Working together for the first time
In this lesson students will depend on the robot of another pair of students for the first time. Make sure you clearly explain to your students that they are expected to conduct experiments together and decide how they are going to load the crane.
An example of unsuccessful team cooperation:
Two pairs of students in a team solve all tasks individually as that’s the way they are used to. Their first attempt for cooperation actually happens 20 minutes before the end of the lesson. This means they have only 5 minutes to work together. It turns out one of the cables on the crane is improperly positioned. The touch sensor is on the way of the dump truck and the ultrasonic sensor cannot see the dump truck. As a result, these students cannot solve any of the tasks and spend the remaining time trying to cope with the problems. The students could have avoided these problems if they had cooperated right from the beginning.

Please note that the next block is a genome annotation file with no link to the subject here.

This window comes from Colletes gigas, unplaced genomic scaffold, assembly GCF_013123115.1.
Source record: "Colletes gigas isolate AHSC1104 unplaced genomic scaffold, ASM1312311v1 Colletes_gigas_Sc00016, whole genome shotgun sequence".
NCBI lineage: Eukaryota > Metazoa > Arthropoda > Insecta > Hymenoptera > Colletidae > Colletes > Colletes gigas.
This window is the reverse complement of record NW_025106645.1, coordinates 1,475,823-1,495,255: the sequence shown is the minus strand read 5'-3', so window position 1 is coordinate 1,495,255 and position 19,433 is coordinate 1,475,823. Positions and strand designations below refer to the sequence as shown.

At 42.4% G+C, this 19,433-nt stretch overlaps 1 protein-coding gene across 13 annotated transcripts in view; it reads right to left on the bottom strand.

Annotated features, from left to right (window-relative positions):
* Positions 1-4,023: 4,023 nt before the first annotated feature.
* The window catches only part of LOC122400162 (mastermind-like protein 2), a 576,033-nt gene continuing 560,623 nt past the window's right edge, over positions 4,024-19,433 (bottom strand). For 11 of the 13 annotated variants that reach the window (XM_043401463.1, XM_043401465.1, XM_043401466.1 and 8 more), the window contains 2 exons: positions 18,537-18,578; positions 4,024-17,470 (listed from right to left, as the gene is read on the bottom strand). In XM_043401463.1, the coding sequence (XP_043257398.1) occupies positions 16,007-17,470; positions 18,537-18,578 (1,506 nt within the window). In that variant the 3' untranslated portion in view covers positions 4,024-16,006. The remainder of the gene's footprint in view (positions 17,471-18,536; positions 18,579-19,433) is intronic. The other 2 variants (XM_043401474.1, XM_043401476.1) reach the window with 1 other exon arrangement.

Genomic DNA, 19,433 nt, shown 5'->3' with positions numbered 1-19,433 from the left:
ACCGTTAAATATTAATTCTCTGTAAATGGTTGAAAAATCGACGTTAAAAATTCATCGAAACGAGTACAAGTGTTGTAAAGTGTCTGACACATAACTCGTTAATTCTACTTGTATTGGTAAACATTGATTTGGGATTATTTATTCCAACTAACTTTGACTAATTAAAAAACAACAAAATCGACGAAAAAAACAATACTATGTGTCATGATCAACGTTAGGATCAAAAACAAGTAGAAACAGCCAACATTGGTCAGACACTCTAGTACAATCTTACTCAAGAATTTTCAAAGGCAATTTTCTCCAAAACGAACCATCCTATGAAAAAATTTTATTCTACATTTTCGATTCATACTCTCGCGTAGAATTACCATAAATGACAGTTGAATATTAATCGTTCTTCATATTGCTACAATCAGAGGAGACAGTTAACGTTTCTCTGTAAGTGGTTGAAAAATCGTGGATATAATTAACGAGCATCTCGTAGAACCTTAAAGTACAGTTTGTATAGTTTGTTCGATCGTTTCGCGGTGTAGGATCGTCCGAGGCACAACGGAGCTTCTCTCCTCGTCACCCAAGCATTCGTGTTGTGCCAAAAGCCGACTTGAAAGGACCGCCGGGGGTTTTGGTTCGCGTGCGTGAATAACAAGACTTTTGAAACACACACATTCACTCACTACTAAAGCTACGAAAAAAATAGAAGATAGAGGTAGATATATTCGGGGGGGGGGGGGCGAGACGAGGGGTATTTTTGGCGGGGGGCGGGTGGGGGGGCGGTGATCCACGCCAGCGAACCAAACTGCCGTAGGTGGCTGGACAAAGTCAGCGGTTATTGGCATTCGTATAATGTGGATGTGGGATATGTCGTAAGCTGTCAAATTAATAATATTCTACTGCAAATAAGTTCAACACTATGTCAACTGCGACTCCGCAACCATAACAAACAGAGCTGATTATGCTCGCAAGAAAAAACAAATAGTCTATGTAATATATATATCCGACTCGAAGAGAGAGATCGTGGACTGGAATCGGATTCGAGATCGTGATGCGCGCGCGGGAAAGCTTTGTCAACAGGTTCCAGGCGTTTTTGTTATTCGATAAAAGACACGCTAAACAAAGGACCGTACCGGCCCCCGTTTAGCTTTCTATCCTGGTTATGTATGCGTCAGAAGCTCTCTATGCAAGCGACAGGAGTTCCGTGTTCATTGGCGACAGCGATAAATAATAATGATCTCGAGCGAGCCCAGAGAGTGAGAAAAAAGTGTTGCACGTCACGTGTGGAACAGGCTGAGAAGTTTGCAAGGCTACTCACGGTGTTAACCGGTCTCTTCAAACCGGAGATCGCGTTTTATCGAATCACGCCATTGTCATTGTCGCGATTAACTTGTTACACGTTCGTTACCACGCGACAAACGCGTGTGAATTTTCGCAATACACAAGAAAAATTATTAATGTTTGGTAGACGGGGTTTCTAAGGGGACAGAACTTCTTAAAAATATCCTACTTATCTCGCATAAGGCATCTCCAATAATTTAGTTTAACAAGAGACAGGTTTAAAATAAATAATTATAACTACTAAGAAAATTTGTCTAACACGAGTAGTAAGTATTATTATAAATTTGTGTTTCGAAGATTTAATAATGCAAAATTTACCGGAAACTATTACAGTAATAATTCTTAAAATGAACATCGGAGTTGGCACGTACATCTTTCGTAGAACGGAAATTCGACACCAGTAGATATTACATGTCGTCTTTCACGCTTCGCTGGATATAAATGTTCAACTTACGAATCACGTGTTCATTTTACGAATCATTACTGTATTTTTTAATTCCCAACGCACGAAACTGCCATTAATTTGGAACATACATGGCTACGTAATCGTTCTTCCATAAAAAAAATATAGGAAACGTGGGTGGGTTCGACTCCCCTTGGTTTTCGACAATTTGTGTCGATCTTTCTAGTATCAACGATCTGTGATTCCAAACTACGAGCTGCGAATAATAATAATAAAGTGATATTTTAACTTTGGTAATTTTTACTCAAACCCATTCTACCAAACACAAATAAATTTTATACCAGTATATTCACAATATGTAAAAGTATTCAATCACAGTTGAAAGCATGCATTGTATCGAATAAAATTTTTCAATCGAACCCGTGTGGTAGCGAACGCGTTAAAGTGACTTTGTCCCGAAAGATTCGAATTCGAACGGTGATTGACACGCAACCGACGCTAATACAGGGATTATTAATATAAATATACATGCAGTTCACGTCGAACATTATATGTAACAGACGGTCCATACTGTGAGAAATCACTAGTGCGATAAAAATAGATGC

When students start working on the tasks, you should synchronize the time they spend on each task. Some of the pairs may build their robots faster, some may solve their tasks faster. You should pay closer attention and intervene, if necessary. You may skip the first and the second dump truck tasks (reaching the crane and waiting and the dump truck may start moving from the crane directly) or may add tasks to pairs who are dealing better – such as a third ball for the dump truck or an ultrasonic sensor for the crane which should detect the dump truck and make dumping automatic.
Students have to coordinate and choose the dumping point – where the crane and the trailer meet. Students also have to plan enough space so that the dump truck can easily pass by the crane, which means there shouldn’t be any cables or additional constructions on the way.